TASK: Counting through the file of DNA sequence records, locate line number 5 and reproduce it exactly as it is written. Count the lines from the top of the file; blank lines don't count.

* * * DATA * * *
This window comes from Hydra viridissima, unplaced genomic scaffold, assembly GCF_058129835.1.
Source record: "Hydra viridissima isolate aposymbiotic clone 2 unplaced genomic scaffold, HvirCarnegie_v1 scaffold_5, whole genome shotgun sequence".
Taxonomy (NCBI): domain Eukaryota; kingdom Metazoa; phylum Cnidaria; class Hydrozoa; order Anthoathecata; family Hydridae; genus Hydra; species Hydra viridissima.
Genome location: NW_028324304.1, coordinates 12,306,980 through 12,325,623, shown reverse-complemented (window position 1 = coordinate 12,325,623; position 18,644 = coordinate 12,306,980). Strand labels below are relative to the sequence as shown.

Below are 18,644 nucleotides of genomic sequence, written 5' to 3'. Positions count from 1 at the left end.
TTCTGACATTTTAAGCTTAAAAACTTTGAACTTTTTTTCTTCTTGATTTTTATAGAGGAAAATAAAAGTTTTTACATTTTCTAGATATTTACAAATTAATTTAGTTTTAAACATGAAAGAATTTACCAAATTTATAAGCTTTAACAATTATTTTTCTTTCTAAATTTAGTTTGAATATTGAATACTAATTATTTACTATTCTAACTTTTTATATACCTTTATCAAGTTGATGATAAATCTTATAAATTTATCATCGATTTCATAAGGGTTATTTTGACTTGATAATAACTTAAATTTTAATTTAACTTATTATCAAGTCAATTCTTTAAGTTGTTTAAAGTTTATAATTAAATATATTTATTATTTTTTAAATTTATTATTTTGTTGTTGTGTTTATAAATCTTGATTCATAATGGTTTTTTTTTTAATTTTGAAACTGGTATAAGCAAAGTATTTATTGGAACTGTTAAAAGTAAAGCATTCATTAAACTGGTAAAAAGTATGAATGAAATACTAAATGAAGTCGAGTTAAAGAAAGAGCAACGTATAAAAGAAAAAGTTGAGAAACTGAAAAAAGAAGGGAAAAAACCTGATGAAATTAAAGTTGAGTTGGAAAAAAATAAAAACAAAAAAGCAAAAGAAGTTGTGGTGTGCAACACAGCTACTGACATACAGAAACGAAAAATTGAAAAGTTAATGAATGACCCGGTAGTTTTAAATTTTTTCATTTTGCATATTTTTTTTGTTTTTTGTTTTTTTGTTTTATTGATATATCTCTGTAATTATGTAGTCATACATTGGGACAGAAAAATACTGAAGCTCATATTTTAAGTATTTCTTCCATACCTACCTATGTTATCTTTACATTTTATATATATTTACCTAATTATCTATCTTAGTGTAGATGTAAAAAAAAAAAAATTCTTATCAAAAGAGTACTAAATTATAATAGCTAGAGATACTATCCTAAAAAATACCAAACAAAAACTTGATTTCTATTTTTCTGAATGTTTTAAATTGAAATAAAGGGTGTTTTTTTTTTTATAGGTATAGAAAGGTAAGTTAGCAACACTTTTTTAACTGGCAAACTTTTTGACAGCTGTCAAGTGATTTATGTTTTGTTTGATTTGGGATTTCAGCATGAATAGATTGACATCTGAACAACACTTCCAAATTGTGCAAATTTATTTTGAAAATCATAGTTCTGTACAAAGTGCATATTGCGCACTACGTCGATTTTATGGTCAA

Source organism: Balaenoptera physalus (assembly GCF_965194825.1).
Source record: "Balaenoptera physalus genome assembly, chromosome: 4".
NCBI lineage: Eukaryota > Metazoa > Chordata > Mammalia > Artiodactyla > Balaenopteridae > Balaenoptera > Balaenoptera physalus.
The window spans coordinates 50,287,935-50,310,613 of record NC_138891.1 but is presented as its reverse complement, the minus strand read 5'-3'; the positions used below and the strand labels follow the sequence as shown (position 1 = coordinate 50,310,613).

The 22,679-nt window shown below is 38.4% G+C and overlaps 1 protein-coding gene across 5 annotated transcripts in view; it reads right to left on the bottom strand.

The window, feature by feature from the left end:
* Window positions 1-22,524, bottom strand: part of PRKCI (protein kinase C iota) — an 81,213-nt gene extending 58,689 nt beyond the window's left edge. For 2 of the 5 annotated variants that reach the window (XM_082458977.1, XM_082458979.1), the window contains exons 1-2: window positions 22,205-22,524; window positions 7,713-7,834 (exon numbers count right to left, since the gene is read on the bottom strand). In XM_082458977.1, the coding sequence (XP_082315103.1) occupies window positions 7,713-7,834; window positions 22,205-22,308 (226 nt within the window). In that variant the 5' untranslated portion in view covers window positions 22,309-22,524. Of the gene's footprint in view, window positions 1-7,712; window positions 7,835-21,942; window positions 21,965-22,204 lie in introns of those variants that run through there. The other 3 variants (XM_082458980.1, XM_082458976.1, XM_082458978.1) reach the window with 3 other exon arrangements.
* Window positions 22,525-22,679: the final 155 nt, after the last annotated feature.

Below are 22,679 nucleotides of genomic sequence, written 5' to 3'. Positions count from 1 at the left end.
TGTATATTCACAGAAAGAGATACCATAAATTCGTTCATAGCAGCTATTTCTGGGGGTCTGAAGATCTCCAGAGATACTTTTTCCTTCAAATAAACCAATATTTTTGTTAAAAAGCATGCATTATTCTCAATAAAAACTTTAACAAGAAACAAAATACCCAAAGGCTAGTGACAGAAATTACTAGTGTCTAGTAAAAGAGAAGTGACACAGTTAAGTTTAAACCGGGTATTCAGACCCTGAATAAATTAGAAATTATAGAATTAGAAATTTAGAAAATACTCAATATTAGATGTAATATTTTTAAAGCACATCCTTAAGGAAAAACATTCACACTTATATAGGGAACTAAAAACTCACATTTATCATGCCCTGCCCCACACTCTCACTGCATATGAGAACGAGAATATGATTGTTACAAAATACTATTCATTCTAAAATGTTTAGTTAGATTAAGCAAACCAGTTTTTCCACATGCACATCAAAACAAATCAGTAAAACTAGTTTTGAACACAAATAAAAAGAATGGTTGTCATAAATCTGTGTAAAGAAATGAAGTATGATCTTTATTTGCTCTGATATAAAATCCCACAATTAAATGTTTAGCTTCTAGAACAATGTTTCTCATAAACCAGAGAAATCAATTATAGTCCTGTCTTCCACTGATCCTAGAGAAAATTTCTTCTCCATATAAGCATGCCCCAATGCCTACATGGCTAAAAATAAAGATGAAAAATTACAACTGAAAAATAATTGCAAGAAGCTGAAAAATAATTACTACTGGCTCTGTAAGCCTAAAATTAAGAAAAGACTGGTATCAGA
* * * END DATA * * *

Below are 18,644 nucleotides of genomic sequence, written 5' to 3'. Positions count from 1 at the left end.